NEW DELHI: Indian Prime Minister Narendra Modi said on Sunday that the rapid growth of startups across the country reflected the spirit of the “new India,” but some industry players still struggle for viability amid what they say is a lack of institutional support.
India is the third-largest startup ecosystem in the world, just behind the US and China. The South Asian country saw its 100th startup achieve the unicorn, or the $1 billion, status in early May, with Indian unicorns now valued at more than $330 billion, according to the Ministry of Commerce and Industry.
The Indian government established Startup India in 2016, an initiative aimed at empowering local startups by developing a stronger ecosystem for their growth. There are more than 65,000 Indian startups to date, according to official data.
“Our unicorns are diversifying and the world of startups is reflecting the spirit of new India, with entrepreneurs also coming from small cities and towns,” Modi said during his monthly radio talk.
“This shows that in India, the one who has an innovative idea, can create wealth. I am confident that in the coming future we will witness startups reaching new heights in India.”
Yet profitability remains a feat for many startups in the country. Only 18 of India’s 100 unicorns have attained profitability in the 2021 financial year, with more than half reportedly experiencing deep losses, according to data tracking by media platform Entrackr.
Delhi-based Pravash Pradhan, a managing partner of communication startup P2C Communications, is among those struggling for adequate support despite the apparent boom in India’s tech startups.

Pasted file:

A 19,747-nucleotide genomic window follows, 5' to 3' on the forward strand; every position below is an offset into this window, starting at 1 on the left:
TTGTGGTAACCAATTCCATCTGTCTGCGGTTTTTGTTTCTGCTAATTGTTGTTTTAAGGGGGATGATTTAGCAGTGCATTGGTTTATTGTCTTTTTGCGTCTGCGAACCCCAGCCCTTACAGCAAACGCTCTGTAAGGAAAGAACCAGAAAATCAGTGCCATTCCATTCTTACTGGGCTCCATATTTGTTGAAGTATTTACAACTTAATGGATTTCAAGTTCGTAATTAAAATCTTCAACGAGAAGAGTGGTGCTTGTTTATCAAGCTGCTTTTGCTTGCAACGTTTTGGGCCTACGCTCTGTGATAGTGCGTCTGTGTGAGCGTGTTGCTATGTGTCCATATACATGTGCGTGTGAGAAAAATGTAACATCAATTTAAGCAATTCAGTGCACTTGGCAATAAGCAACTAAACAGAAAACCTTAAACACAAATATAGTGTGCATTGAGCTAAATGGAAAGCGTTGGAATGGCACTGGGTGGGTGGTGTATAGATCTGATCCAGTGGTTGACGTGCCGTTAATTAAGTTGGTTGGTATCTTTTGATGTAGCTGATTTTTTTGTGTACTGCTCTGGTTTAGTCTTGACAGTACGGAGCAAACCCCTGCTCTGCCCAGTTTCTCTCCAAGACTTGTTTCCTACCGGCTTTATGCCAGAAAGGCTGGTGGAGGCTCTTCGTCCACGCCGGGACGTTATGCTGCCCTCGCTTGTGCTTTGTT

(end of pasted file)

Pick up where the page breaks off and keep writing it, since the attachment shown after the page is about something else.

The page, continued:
“Startup India is a good initiative and the government has developed an ecosystem, but the initiative is hyped,” Pradhan, who has been running his venture for four years, told Arab News.
“It’s advertised a lot but the kind of institutional support needed, the kind of ground support needed for new players is missing.”
Dr. Ramesh Chandra Biswal, who left his space scientist job in the US to start an agriculture startup called Villa Mart in his home village in the eastern Indian state of Odisha, said that it was still challenging to secure enough loans to run his company.
“Startup India is more (about) hype — the reality on the ground is different,” Biswal told Arab News.
Villa Mart runs a mobile market in the rural area, buying farmers’ produce for double the price before selling it to other villagers. Despite the struggle, the startup has created a network of 2,000 farmers across 40 villages in the last five years.
“We are not getting the support from the government and the ‘Startup India’ slogan was useful in the beginning to convince people. I am not getting any benefit as of now,” Biswal said.
“The government should allocate some funds to banks and instruct banks to provide loans, but getting loans from banks is not easy for startups … I hope that things will be better in the future.”